7. Jeff
    Jeff  March 18, 2016

    Bart,
    This, I would argue, is your best post ever. You bring your humanity and compassion seamlessly together with your wisdom and uncompromising scholarship. It should be read by all of Christendom.

    Press On!

  8. Pattycake1974
    Pattycake1974  March 18, 2016

    If I could find a church that translated Christianity into a modern context, as you described, I’d probably still go! I don’t know that any such place exists. I do miss the sense of community and belonging sometimes.

    • Kschramm10  March 19, 2016

      Pattycake1974,

      My Unitarian Univaersalist church has filled that need for me – we emphasize service to the poor and forgotten while respecting the individual search for spiritual truth.

    • randal  March 20, 2016

      I told my wife something similar that if it was like one of Dr Ehrman’s classes, that I would still go.

  9. cheito
    cheito  March 18, 2016

    Dr Ehrman:

    YOUR COMMENT:

    My sense is that followers of Jesus today need to translate his preaching from his own idiom into a modern one. He (and everyone else at the time) was wrong about the coming Kingdom of God.

    MY QUESTION.

    Are you absolutely certain that Jesus said what is recorded in Matthew 16:28?

    • Bart
      Bart  March 19, 2016

      Yup, I’m pretty sure.

      • cheito
        cheito  March 19, 2016

        Dr Ehrman:

        I find your answer fascinating considering Scholars don’t really know the author of “Matthew”

        I’m assuming that you also believe everything else Jesus says in “Matthew.”?

        Do you also believe what “Matthew” documents Jesus stating in Matthew 27:45,46?

        45-From noon until three in the afternoon darkness came over all the land. 46About three in the afternoon Jesus cried out in a loud voice, “Eli, Eli,c lemasabachthani?” (which means “My God, my God, why have you forsaken me?”).

        • Bart
          Bart  March 21, 2016

          You should know full well that I don’t believe Jesus said everything found in Matthew!!!

          • cheito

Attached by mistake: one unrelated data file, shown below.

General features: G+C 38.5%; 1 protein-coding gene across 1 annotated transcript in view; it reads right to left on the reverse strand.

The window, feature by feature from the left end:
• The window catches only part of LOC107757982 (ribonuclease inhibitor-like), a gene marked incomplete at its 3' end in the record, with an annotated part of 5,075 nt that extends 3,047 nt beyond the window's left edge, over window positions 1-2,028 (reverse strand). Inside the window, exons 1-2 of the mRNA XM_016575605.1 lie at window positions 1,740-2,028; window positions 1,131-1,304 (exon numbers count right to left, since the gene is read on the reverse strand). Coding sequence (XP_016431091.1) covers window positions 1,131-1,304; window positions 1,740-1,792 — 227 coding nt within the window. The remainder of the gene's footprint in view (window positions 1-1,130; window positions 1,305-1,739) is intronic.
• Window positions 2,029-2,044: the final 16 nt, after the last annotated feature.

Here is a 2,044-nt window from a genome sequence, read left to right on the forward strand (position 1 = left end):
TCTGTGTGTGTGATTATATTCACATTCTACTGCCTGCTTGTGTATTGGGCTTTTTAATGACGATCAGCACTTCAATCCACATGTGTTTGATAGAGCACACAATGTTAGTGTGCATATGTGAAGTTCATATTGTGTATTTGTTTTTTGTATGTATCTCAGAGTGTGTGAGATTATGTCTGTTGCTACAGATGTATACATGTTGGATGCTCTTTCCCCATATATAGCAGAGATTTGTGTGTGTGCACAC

cheito  March 22, 2016

            So how can you be certain about Matthew 16:28?

          • Bart
            Bart  March 23, 2016

            I discuss all this in my book Jesus: Apocalyptic Prophet of the New Millennium.

      • tcasto  April 5, 2016

        Dr. Ehrman, I’m reminded of your forensic analysis, which posits, among other things, that the more a Biblical phrase contradicts the preferred narrative, the more likely it is to be genuine. No one writing decades after Jesus’ death would want to have him say these words, but there they are.

  10. Omar6741  March 18, 2016

    “Think of it this way: suppose you had to reconstruct what you remembered hearing Obama say in his last State of the Union address?”
    I couldn’t; but then is Obama in any way comparable to a religious teacher on whose teachings one’s eternal life depends? Wasn’t there a strong motivation for people to take the time and trouble to memorize Jesus’ teachings that isn’t there in the case of Obama?

    • Bart
      Bart  March 19, 2016

      What matters isn’t how significant the person is who is doing the talking; what matters is the brains ability to remember what was said.

      • Omar6741  March 19, 2016

        Fair enough; isn’t it true that those who are motivated at these things can memorize a lot just by virtue of constant repetition, which will enhance the brain’s ability dramatically?

      • BHG1978  March 19, 2016

        I have come to believe that the gospels, the contradictions and the variations in the manuscripts are exactly what we should expect from a totally human effort.

        If the manuscript evidence had miraculous thousands handwritten copies with a “supernatural” spellcheck and accuracy of a xerox 2,000 years too early and just looked amazing in comparison to all other ancient writings, then would not have needed the research in your latest book .